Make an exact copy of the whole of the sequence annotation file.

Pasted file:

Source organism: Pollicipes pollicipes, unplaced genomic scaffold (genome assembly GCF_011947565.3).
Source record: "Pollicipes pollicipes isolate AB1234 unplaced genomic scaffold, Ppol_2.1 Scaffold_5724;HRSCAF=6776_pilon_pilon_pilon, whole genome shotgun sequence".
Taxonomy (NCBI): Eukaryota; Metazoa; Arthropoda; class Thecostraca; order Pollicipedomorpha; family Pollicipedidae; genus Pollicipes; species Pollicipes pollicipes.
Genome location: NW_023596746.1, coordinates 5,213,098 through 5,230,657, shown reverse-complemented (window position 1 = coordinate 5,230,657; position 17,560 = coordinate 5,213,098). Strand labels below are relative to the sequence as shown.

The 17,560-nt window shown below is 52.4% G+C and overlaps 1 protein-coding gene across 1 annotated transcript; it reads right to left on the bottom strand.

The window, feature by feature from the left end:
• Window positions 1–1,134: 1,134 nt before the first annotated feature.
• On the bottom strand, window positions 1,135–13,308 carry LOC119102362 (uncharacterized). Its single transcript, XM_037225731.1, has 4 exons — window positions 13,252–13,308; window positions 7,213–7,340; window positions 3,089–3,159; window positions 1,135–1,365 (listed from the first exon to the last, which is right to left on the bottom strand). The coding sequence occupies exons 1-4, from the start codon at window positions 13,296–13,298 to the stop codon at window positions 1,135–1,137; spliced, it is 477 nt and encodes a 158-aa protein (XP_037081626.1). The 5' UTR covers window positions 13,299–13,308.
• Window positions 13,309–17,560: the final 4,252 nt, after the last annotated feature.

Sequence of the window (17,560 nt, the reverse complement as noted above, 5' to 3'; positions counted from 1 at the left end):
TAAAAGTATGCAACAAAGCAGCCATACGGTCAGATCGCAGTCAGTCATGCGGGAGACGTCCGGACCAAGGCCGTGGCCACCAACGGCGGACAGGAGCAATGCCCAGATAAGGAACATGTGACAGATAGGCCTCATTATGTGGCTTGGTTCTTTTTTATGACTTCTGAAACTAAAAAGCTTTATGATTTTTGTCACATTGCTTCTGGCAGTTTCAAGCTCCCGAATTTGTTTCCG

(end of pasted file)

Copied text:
Source organism: Pollicipes pollicipes, unplaced genomic scaffold (genome assembly GCF_011947565.3).
Source record: "Pollicipes pollicipes isolate AB1234 unplaced genomic scaffold, Ppol_2.1 Scaffold_5724;HRSCAF=6776_pilon_pilon_pilon, whole genome shotgun sequence".
Taxonomy (NCBI): Eukaryota; Metazoa; Arthropoda; class Thecostraca; order Pollicipedomorpha; family Pollicipedidae; genus Pollicipes; species Pollicipes pollicipes.
Genome location: NW_023596746.1, coordinates 5,213,098 through 5,230,657, shown reverse-complemented (window position 1 = coordinate 5,230,657; position 17,560 = coordinate 5,213,098). Strand labels below are relative to the sequence as shown.

The 17,560-nt window shown below is 52.4% G+C and overlaps 1 protein-coding gene across 1 annotated transcript; it reads right to left on the bottom strand.

The window, feature by feature from the left end:
• Window positions 1–1,134: 1,134 nt before the first annotated feature.
• On the bottom strand, window positions 1,135–13,308 carry LOC119102362 (uncharacterized). Its single transcript, XM_037225731.1, has 4 exons — window positions 13,252–13,308; window positions 7,213–7,340; window positions 3,089–3,159; window positions 1,135–1,365 (listed from the first exon to the last, which is right to left on the bottom strand). The coding sequence occupies exons 1-4, from the start codon at window positions 13,296–13,298 to the stop codon at window positions 1,135–1,137; spliced, it is 477 nt and encodes a 158-aa protein (XP_037081626.1). The 5' UTR covers window positions 13,299–13,308.
• Window positions 13,309–17,560: the final 4,252 nt, after the last annotated feature.

Sequence of the window (17,560 nt, the reverse complement as noted above, 5' to 3'; positions counted from 1 at the left end):
TAAAAGTATGCAACAAAGCAGCCATACGGTCAGATCGCAGTCAGTCATGCGGGAGACGTCCGGACCAAGGCCGTGGCCACCAACGGCGGACAGGAGCAATGCCCAGATAAGGAACATGTGACAGATAGGCCTCATTATGTGGCTTGGTTCTTTTTTATGACTTCTGAAACTAAAAAGCTTTATGATTTTTGTCACATTGCTTCTGGCAGTTTCAAGCTCCCGAATTTGTTTCCG